How can you be touting a program on poultry food safety and then sneakily approve importing UNSUPERVISED cooked chicken from China? I hope this bites you in the political and budget butt.

  3. David Gallagher says:

    Do not privatize poultry or any other inspection process. The USDA should be ashamed of themselves, especially for releasing this news in front of a three day weekend. A full review of all USDA operations from the top down should occur now.

  4. Jack Sheppard says:

    Agree with Doug and Freddie, what in the world is the USDA thinking. I would bet as usual in Washington these days money is flowing from China to someone’s pockets. I read packaging and never buy any food products from China. No more Chicken parts for this family, will need to pay more for local sources. Not that our cow and pig is much safer these days, been hearing about a lot of sick cattle from growth hormones and other chemically induced weight gain hitting the processing plants.

  5. Rick dewitt says:

    Right on mr kimball and Dawson for your posts above…
    This move by the USDA… Tom vilsack.. Is outrageous… You’ve got to be joking me… What a complete FUBAR… You and Obama should be ashamed of your selves… And all fired and be forced to eat Chinese processed chicken for the rest of your lives… I can only imagine the politics and greed behind this… Your actually allowing china to wipe us off the map not through aggression but through proisioning us and our children through their complete and unregulated food processing procedures… Not to mention the insanity behind the carbon foot print that it will take to actually put this nightmare into play… WAKE UP TOM… USDA… THE US GOVERNMENT… if you’re really going to bring this down on the American people then… I hope you are all ready to see things get really ugly…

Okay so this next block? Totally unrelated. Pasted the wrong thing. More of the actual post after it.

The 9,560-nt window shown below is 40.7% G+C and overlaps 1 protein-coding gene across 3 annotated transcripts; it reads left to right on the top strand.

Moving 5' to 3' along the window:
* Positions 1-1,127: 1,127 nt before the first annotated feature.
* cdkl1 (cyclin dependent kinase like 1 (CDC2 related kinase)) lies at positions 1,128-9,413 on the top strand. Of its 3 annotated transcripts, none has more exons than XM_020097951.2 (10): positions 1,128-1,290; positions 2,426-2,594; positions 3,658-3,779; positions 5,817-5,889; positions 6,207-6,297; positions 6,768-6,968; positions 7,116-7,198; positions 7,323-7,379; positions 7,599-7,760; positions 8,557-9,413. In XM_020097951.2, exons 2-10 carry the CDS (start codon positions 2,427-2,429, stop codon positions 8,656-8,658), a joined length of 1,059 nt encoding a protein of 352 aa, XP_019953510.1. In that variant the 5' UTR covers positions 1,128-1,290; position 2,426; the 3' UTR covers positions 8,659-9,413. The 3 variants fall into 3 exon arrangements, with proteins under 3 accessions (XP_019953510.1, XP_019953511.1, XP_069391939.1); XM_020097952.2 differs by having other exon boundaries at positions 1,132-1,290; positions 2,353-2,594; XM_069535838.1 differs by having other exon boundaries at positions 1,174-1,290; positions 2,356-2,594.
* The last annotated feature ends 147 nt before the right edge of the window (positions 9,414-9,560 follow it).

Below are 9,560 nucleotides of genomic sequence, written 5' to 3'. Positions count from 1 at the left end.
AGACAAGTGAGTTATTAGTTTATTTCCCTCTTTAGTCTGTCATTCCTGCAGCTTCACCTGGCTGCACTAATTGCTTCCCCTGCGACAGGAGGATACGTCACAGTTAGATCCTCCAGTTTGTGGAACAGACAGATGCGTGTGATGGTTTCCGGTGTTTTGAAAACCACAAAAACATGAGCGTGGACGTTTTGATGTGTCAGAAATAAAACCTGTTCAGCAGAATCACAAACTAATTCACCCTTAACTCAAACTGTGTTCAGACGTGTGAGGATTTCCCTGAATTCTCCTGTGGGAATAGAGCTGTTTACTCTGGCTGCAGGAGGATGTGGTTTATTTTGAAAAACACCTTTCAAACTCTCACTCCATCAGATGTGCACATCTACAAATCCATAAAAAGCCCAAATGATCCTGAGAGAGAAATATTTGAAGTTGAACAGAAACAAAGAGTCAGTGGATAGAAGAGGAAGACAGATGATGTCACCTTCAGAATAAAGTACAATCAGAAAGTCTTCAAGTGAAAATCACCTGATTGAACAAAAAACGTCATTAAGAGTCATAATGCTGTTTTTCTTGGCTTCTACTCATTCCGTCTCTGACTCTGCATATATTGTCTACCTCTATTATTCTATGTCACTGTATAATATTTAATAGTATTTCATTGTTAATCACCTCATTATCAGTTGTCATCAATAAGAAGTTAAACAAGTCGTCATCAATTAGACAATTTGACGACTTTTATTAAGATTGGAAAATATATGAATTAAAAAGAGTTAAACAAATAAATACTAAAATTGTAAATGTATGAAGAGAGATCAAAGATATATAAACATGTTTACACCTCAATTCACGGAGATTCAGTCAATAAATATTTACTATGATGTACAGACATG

I wonder if you will be feeding your children Chinese chicken mcnuggets any time soon…
    Please let us know…